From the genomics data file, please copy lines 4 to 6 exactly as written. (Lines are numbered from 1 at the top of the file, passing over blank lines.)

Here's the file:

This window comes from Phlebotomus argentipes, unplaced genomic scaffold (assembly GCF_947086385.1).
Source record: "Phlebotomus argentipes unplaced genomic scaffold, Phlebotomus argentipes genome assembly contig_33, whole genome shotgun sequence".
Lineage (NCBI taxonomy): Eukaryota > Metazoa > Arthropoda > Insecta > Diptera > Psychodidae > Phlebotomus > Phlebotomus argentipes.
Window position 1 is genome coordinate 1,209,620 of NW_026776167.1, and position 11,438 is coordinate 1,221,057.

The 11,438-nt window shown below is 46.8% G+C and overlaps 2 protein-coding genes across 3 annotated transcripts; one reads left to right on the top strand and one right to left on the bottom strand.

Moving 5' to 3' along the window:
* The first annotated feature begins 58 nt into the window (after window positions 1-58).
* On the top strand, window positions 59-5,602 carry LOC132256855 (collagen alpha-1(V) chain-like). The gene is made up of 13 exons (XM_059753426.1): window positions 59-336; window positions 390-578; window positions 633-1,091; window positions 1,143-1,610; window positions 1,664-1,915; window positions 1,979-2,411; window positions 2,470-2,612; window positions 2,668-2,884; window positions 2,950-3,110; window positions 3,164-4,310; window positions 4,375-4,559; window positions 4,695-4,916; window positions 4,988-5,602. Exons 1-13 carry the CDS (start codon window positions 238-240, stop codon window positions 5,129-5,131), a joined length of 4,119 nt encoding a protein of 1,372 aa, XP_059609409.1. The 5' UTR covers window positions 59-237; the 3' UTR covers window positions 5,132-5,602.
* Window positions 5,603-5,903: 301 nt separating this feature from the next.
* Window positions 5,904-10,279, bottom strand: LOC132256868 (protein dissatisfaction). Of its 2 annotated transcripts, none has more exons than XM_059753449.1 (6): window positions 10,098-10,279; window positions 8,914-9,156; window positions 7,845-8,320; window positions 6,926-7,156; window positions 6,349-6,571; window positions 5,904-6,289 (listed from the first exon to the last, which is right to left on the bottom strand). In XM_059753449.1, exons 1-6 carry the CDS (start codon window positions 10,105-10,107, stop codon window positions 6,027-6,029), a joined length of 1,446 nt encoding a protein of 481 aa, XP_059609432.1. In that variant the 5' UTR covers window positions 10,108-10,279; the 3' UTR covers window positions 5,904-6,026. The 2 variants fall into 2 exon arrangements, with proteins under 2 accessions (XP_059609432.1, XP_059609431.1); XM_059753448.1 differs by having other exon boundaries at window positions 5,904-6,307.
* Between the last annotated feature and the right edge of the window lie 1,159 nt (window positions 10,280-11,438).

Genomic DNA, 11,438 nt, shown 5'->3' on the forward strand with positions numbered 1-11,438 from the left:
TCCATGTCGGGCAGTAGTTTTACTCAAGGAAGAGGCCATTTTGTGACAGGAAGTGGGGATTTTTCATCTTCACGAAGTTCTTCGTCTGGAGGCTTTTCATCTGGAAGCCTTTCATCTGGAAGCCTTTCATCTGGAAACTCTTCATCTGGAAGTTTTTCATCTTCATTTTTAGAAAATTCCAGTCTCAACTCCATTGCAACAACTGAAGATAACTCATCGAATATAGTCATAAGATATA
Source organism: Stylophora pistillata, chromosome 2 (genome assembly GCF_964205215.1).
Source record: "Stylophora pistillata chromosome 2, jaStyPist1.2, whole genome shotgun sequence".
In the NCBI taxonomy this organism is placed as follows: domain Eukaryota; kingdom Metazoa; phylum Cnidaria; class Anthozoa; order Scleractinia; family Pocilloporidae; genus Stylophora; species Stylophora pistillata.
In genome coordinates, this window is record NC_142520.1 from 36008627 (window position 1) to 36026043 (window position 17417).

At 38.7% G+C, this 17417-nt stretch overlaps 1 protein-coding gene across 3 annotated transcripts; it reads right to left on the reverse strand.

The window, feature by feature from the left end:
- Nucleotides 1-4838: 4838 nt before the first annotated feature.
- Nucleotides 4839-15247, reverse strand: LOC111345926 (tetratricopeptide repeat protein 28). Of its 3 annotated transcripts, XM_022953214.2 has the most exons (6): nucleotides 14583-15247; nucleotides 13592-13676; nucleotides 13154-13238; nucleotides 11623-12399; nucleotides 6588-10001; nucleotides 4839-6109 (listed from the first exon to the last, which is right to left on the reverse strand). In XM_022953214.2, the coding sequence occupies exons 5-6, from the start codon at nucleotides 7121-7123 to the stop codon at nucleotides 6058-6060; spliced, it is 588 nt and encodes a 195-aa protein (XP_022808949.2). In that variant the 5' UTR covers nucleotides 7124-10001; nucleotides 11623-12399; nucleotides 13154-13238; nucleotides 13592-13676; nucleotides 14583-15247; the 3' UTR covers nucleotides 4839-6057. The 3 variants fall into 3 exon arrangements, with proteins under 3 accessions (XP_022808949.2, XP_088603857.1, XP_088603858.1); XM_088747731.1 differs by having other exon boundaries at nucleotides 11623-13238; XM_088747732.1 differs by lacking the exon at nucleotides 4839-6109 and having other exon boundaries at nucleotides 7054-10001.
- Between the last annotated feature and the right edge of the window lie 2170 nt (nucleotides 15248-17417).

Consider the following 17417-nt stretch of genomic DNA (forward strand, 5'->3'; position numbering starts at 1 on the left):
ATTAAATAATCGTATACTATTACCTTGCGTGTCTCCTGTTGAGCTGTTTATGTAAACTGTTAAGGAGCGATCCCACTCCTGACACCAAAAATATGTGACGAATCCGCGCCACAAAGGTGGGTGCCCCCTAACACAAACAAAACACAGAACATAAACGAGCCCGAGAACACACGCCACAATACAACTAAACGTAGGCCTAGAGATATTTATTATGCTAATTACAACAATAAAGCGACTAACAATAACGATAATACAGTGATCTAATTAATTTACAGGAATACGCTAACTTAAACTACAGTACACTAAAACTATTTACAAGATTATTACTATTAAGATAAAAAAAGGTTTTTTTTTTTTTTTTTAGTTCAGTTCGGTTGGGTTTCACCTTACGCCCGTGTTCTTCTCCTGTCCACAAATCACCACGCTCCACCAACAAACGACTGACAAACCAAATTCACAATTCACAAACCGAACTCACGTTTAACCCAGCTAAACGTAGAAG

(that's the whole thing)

Window position 1 is genome coordinate 1,209,620 of NW_026776167.1, and position 11,438 is coordinate 1,221,057.

The 11,438-nt window shown below is 46.8% G+C and overlaps 2 protein-coding genes across 3 annotated transcripts; one reads left to right on the top strand and one right to left on the bottom strand.

Moving 5' to 3' along the window: